Recently, Western Digital (WD) expanded its Red Pro NAS hard disk drive (HDD) lineup with the launch of the 20TB Red Pro model. While high capacity drives like these are really great for network-attached storage (NAS) devices, one metric that seems to be a big problem for these high capacity drive models is the low yearly endurance ratings, also called workload rate.
First noticed by ServeTheHome (STH), both the new Red Pro 20TB and the Seagate IronWolf Pro 20TB have just 300TB of yearly endurance rating. To put this into context, over the five-year warranty period for these drives, that total endurance only reaches 1500TBW of data reads and writes.
So if a user was a heavy data swapper with lots of reads and writes, the 20TB and 18TB models would be running close to their workload capacities in no time. Quick math shows that by the 75th time, the 20TB models would have exhausted their rated endurance values. The figures are especially disappointing as these models have been labeled as "Pro" storage drives.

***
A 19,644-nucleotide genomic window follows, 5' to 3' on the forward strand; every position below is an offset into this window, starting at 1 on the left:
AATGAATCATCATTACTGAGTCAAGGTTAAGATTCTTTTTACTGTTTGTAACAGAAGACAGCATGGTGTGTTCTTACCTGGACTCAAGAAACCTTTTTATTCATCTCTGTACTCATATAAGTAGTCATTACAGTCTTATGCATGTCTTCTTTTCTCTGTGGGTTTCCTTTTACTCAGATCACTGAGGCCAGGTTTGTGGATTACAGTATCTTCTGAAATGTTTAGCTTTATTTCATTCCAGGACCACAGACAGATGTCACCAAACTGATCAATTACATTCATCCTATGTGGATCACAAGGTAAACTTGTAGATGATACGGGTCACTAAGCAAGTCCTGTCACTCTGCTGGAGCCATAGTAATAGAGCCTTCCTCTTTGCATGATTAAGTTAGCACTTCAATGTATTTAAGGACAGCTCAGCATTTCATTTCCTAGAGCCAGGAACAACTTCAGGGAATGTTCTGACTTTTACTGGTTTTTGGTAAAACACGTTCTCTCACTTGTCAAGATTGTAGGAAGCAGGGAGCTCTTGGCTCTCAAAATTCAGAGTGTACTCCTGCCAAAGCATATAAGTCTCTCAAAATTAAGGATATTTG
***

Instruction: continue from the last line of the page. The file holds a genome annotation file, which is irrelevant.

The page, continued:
Toshiba is also not far behind. In fact, it appears to be ahead of WD and Seagate (in a negative way) at least when considering the company's N300 series NAS drives. The N300 HDDs are rated at just 180TB/year workload factor. Toshiba even touts this rating as "up to 3 times more than convenient desktop hard drives".
The drives come with a three year warranty and so over this period, the total endurance amounts to only 540TBW. This means the flagship 18TB N300 can on paper only perform 30 read/write instances.